This course is designed to provide the structural and functional characteristics of common and important diseases as well as the principles of diagnosis and treatment.

BIOL 447. Synthetic Biology. 3 Hours.

This course will explore the application of synthetic biology in the biomolecular sciences, looking at a range of techniques that have been used to build useful tools from biological components. We will focus on the current use of molecular bioengineering in the area of human health. This course reinforces advanced concepts in molecular biology, and would be useful for students interested in careers in medicine or pharmaceutical research. Cross-listed with BIOL 547. Prerequisite: Two semesters of biology and one semester of microbiology or approval of instructor.

BIOL 448. Vaccine and Antiviral Development. 3 Hours.

This course will focus on modern approaches to combat and immunize against dangerous viruses. Students will explore current topics in vaccine and antiviral design from proof-of-concept testing in the lab to clinical trial. This course reinforces advanced concepts in immunology, virology, and molecular biology, and would be useful for students interested in careers in health care or biomedical research. Some background knowledge of virology and/or immunology are recommended but not required. Prerequisite: Two semesters of Biology and one semester of Microbiology or approval of instructor. Some background knowledge of virology and/or immunology are recommended but not required.

BIOL 449. Vertebrate Histology. 4 Hours.

This course is the study of the cell and fundamental tissue types to include the microscopic structure of the organ systems of representative vertebrates. Emphasis will be on the relationship between microscopic structure and function. Prerequisite: Two semesters of biology, with Anatomy and Physiology recommended but not required.

BIOL 450. Limnology. 4 Hours.

This course is the study of the biological, chemical, and physical characteristics of the freshwater environment. Prerequisite: Two semesters of biology.

BIOL 466. Evolutionary Biology. 3 Hours.

This course covers the basic principles, mechanisms, and patterns of evolutionary biology including a historical survey of related ideas. Prerequisite: Two semesters of biology.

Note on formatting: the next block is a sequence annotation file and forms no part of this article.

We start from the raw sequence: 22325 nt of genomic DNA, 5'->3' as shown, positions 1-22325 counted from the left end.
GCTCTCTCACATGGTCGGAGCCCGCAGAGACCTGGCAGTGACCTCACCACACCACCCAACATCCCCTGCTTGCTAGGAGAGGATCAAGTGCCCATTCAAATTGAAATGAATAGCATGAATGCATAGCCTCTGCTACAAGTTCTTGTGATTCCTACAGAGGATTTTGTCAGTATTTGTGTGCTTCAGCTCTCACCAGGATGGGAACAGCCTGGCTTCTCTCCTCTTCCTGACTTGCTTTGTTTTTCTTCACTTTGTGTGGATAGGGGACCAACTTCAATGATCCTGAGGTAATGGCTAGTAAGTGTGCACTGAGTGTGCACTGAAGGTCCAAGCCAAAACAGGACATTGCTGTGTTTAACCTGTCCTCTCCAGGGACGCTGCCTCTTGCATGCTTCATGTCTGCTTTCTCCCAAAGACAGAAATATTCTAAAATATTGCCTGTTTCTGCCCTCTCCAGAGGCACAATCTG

BIOL 470. Internship in Biology. 1-3 Hours.

This is a directed internship that provides biology students with the applications of biology related knowledge in an organization. The student receives hands-on experience under the joint guidance of a professional from an organization and a faculty supervisor. 1-3 credit hours available. May be repeated up to a maximum of 3 SCH. Prerequisite: Consent of instructor.

BIOL 472. Introduction to Forensic Science. 3 Hours.

This course is a study of basic concepts, techniques, practices, and procedures of criminalistics, including the most current technologies in forensic analysis. Criminal investigation of actual cases will be discussed with a minimum of scientific terminology. In addition, the course will emphasize the nature of physical evidence, including the use of DNA profiling. This course is strongly recommended for Criminal Justice majors and Pre-Allied Health track students in Biology. Prerequisite: Junior or Senior standing.

BIOL 473. Fundamentals of DNA Forensics. 4 Hours.

Fundamentals of DNA forensics explores the current methods of DNA typing. It encompasses current forensic DNA analysis methods, as well as biology, technology, and genetic interpretation. The course will follow the path of DNA evidence starting with sample collection and the processes of DNA extraction, quantitation, amplification, and statistical interpretation. By the end of the course, students will explore the important role of DNA evidence for law enforcement. Cross-listed with BTEC 473.

BIOL 480. Capstone in Biology. 1 Hour.

This course provides instructions on concepts in major areas in biology. Prerequisite: Senior standing.

BIOL 481. Seminar in Biology. 2 Hours.

This course requires student participation in general and specific topics in biology. May be repeated in a different topic. Prerequisite: Senior standing with Biology major.

BIOL 487. Human Parasitology. 3 Hours.